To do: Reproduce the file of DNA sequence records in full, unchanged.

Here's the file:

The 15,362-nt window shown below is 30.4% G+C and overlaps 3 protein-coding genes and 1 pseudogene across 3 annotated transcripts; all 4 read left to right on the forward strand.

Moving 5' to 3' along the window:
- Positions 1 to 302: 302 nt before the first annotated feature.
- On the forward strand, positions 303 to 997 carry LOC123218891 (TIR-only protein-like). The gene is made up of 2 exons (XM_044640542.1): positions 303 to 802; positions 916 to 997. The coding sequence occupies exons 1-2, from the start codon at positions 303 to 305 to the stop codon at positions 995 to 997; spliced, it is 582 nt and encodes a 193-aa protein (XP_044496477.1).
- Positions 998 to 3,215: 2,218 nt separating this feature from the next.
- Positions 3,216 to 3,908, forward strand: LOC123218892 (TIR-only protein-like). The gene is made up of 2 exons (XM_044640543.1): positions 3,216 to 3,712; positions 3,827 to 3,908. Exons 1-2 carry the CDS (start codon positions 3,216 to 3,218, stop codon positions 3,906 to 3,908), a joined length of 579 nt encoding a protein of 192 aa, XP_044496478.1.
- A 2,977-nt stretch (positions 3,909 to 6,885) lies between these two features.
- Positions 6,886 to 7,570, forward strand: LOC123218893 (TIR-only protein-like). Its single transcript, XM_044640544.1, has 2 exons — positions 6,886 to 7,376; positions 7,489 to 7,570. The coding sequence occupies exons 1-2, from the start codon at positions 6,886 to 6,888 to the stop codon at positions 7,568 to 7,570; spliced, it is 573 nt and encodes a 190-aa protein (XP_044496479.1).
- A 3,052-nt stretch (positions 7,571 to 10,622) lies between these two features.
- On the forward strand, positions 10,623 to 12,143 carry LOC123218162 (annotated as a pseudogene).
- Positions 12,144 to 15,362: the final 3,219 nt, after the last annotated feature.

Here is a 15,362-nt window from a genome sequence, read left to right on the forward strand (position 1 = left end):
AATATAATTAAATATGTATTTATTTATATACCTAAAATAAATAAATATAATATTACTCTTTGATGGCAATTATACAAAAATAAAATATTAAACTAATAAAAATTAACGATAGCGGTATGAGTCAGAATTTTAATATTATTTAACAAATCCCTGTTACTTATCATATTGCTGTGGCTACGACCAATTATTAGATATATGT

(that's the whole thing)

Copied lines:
The 15,362-nt window shown below is 30.4% G+C and overlaps 3 protein-coding genes and 1 pseudogene across 3 annotated transcripts; all 4 read left to right on the forward strand.

Moving 5' to 3' along the window:
- Positions 1 to 302: 302 nt before the first annotated feature.
- On the forward strand, positions 303 to 997 carry LOC123218891 (TIR-only protein-like). The gene is made up of 2 exons (XM_044640542.1): positions 303 to 802; positions 916 to 997. The coding sequence occupies exons 1-2, from the start codon at positions 303 to 305 to the stop codon at positions 995 to 997; spliced, it is 582 nt and encodes a 193-aa protein (XP_044496477.1).
- Positions 998 to 3,215: 2,218 nt separating this feature from the next.
- Positions 3,216 to 3,908, forward strand: LOC123218892 (TIR-only protein-like). The gene is made up of 2 exons (XM_044640543.1): positions 3,216 to 3,712; positions 3,827 to 3,908. Exons 1-2 carry the CDS (start codon positions 3,216 to 3,218, stop codon positions 3,906 to 3,908), a joined length of 579 nt encoding a protein of 192 aa, XP_044496478.1.
- A 2,977-nt stretch (positions 3,909 to 6,885) lies between these two features.
- Positions 6,886 to 7,570, forward strand: LOC123218893 (TIR-only protein-like). Its single transcript, XM_044640544.1, has 2 exons — positions 6,886 to 7,376; positions 7,489 to 7,570. The coding sequence occupies exons 1-2, from the start codon at positions 6,886 to 6,888 to the stop codon at positions 7,568 to 7,570; spliced, it is 573 nt and encodes a 190-aa protein (XP_044496479.1).
- A 3,052-nt stretch (positions 7,571 to 10,622) lies between these two features.
- On the forward strand, positions 10,623 to 12,143 carry LOC123218162 (annotated as a pseudogene).
- Positions 12,144 to 15,362: the final 3,219 nt, after the last annotated feature.

Here is a 15,362-nt window from a genome sequence, read left to right on the forward strand (position 1 = left end):
AATATAATTAAATATGTATTTATTTATATACCTAAAATAAATAAATATAATATTACTCTTTGATGGCAATTATACAAAAATAAAATATTAAACTAATAAAAATTAACGATAGCGGTATGAGTCAGAATTTTAATATTATTTAACAAATCCCTGTTACTTATCATATTGCTGTGGCTACGACCAATTATTAGATATATGT